Beyond the fringe: Welsh Tory double act takes stage
As David Cameron prepared to give his promise to build "opportunity for all" a few dozen Conservative members gathered in the exchange auditorium, a short hop from the main hall at the conference.
There, opportunity for all included, after much negotiation, both Welsh Tory leaders. David Jones and Andrew RT Davies sat on a panel, separated by the Northern Ireland Secretary, Theresa Villiers - an unscheduled part of the Northern Ireland peace process.
"The problem is," as one party insider put it, "is that neither believes the other's job should exist." Both were on their best behaviour, politely applauding the other's contributions.
Mr Davies had caught a "daft o'clock" train from Cardiff this morning to make the meeting. He highlighted some of the policies the Welsh Conservatives have announced on issues such as education and the revival of high streets.
David Jones focused on the need for politicians to work together (a message aimed at the Welsh government rather than the Welsh Conservatives).
He repeated his criticism what he sees as the Welsh government's focus on over-regulation, telling his audience: "Regulations on builders are considerably more onerous than in England - including the bizarre proposal to fit every new house with a sprinkler system.
"The consequence of this over-regulation is that fewer houses are being built in Wales. In the 12 months to May to July of this year, new home registrations in England were 34% up," said Mr Jones.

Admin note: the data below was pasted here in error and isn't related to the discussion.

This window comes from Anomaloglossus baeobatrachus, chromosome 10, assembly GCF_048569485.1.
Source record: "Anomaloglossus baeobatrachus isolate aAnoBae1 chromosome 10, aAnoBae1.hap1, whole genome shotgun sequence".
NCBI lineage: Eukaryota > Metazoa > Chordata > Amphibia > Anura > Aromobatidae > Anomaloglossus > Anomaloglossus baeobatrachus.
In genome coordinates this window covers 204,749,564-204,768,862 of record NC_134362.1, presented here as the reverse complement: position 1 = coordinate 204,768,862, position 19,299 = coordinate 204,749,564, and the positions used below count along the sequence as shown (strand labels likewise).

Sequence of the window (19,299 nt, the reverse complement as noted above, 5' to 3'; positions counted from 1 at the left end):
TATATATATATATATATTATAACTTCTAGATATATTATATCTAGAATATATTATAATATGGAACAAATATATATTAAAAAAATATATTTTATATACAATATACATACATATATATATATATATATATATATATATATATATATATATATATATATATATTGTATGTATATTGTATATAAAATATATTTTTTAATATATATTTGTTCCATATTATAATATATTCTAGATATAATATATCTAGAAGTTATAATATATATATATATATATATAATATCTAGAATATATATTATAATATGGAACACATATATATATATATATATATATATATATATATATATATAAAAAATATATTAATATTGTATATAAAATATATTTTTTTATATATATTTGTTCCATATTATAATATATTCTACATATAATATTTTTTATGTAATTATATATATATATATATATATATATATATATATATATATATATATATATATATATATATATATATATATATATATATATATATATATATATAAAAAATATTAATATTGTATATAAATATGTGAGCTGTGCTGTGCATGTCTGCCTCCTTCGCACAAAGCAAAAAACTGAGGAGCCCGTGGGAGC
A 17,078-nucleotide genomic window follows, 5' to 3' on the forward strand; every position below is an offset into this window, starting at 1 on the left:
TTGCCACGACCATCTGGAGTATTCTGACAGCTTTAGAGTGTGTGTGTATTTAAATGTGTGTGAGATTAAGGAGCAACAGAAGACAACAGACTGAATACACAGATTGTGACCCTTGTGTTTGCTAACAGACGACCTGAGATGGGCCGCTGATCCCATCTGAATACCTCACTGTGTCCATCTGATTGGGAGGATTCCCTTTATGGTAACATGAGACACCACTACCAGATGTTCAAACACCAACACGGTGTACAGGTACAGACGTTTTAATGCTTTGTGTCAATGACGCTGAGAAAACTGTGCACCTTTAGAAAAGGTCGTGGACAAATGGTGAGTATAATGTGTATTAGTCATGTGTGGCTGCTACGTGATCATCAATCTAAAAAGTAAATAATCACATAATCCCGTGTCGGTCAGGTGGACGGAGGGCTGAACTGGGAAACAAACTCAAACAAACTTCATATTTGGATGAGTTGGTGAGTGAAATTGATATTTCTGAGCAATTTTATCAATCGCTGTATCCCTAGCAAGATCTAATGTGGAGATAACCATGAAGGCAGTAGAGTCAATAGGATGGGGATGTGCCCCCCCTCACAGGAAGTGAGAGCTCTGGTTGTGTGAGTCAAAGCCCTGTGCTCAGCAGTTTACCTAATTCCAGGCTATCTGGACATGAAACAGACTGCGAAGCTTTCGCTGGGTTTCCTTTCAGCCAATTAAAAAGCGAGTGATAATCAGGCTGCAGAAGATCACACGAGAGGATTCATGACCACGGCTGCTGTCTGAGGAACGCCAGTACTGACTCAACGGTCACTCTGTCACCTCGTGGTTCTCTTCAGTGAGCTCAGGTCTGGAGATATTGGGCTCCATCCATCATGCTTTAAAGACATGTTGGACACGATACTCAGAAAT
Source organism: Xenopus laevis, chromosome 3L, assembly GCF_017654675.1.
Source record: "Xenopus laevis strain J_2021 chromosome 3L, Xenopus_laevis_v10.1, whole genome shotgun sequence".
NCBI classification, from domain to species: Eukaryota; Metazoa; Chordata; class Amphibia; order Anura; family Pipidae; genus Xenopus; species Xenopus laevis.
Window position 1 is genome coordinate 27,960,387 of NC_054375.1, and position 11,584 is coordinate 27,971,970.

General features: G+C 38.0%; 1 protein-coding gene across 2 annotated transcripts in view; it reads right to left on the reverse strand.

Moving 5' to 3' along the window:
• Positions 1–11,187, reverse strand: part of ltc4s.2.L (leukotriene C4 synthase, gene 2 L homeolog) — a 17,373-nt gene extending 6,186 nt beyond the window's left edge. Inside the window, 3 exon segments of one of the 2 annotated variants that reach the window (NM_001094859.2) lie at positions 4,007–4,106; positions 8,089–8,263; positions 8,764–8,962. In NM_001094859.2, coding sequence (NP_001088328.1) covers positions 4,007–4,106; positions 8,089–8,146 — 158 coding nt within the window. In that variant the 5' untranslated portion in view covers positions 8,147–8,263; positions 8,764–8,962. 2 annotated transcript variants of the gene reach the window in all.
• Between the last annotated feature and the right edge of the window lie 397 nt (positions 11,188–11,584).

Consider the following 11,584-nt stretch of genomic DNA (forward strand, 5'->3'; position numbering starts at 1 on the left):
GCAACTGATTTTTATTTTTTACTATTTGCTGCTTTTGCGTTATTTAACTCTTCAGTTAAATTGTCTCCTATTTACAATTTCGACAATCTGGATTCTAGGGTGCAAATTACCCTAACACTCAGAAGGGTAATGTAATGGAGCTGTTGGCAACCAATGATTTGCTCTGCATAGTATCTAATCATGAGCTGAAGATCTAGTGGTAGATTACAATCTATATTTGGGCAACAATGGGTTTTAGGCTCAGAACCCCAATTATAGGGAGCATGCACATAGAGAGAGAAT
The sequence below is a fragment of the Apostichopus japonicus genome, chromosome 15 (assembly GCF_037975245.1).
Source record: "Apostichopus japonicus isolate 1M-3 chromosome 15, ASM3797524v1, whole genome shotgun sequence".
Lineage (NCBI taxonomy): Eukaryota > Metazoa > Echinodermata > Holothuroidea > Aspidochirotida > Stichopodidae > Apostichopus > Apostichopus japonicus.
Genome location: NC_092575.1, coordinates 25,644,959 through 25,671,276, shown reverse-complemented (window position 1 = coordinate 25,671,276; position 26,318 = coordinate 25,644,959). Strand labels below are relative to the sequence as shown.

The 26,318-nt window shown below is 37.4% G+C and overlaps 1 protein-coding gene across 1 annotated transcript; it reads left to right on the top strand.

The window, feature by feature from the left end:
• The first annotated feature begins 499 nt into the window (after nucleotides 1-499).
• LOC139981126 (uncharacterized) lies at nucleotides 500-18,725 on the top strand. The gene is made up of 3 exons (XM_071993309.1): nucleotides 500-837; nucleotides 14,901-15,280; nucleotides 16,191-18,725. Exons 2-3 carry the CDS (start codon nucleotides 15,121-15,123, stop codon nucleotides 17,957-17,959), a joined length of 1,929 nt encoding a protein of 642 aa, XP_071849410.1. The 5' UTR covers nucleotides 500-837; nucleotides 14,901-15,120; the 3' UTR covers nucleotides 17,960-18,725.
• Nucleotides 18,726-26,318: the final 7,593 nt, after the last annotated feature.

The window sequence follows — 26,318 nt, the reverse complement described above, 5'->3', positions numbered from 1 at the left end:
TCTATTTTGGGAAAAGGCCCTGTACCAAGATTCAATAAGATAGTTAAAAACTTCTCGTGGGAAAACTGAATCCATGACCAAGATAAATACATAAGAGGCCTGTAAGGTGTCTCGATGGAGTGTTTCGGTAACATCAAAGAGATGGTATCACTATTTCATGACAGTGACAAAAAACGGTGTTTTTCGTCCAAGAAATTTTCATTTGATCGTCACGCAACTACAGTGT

"In Wales they were 32% down. That isn't just a statistical blip. That is a sign that things are not healthy in Labour-run Wales."
Today's meeting was chaired, at No 10's request, by Vale of Glamorgan MP Alun Cairns, who will have won Brownie points in the Wales Office by introducing Mr Davies as "the leader of the Conservative group in the Welsh assembly" rather than as the leader of the Welsh Conservatives.
Sadly there was no time for pesky reporters, from the "weak Welsh press" and elsewhere to ask the speakers whether they saw a long-term future for the Wales Office in a UK where more powers are passing from Westminster to Cardiff.
Andrew RT Davies's view is here.: "I think as we go forward there is a debate to be had as to do we need all the offices of state?
"As a Conservative, I'm a big believer in small government and we shouldn't have offices staying in place for the sake of it. That's a discussion and debate to be had further down the road and ultimately I'm comfortable with having that debate and the consideration has been put out there, an office of the countries and regions of the United Kingdom would be a sensible proposition to consider."
That's an idea put to the prime minister ahead of last year's reshuffle. Instead, he replaced Cheryl Gillan with David Jones and gave the Wales Office a third (Liberal Democrat) minister, Lady Randerson.
Mr Cairns did carry out an impromptu cabinet reshuffle of his own during the meeting, announcing Ms Villiers as the secretary of state for Scotland. Perhaps he knows something we don't. Remember, you heard it there first.